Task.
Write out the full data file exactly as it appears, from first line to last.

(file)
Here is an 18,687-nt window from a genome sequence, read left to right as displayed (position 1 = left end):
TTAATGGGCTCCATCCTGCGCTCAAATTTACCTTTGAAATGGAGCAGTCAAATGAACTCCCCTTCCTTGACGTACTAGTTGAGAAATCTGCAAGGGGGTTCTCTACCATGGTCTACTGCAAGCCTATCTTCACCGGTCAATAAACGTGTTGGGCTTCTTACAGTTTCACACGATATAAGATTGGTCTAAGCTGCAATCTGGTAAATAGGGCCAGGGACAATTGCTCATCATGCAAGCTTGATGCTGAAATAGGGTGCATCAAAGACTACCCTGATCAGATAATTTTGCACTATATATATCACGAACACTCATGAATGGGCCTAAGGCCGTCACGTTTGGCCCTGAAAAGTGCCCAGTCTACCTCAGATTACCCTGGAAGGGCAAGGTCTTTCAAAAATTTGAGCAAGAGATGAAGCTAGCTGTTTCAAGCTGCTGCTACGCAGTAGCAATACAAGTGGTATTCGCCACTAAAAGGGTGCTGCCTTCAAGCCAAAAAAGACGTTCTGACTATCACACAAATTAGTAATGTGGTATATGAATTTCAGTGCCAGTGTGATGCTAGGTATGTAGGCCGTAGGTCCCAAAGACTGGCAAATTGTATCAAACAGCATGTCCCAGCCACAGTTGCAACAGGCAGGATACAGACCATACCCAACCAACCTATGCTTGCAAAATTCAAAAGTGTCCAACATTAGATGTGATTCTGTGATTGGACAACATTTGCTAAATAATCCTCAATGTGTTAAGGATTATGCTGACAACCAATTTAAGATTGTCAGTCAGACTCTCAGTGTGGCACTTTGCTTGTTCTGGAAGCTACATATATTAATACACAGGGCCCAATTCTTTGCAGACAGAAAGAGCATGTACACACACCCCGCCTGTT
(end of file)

Here is an 18,687-nt window from a genome sequence, read left to right as displayed (position 1 = left end):
TTAATGGGCTCCATCCTGCGCTCAAATTTACCTTTGAAATGGAGCAGTCAAATGAACTCCCCTTCCTTGACGTACTAGTTGAGAAATCTGCAAGGGGGTTCTCTACCATGGTCTACTGCAAGCCTATCTTCACCGGTCAATAAACGTGTTGGGCTTCTTACAGTTTCACACGATATAAGATTGGTCTAAGCTGCAATCTGGTAAATAGGGCCAGGGACAATTGCTCATCATGCAAGCTTGATGCTGAAATAGGGTGCATCAAAGACTACCCTGATCAGATAATTTTGCACTATATATATCACGAACACTCATGAATGGGCCTAAGGCCGTCACGTTTGGCCCTGAAAAGTGCCCAGTCTACCTCAGATTACCCTGGAAGGGCAAGGTCTTTCAAAAATTTGAGCAAGAGATGAAGCTAGCTGTTTCAAGCTGCTGCTACGCAGTAGCAATACAAGTGGTATTCGCCACTAAAAGGGTGCTGCCTTCAAGCCAAAAAAGACGTTCTGACTATCACACAAATTAGTAATGTGGTATATGAATTTCAGTGCCAGTGTGATGCTAGGTATGTAGGCCGTAGGTCCCAAAGACTGGCAAATTGTATCAAACAGCATGTCCCAGCCACAGTTGCAACAGGCAGGATACAGACCATACCCAACCAACCTATGCTTGCAAAATTCAAAAGTGTCCAACATTAGATGTGATTCTGTGATTGGACAACATTTGCTAAATAATCCTCAATGTGTTAAGGATTATGCTGACAACCAATTTAAGATTGTCAGTCAGACTCTCAGTGTGGCACTTTGCTTGTTCTGGAAGCTACATATATTAATACACAGGGCCCAATTCTTTGCAGACAGAAAGAGCATGTACACACACCCCGCCTGTT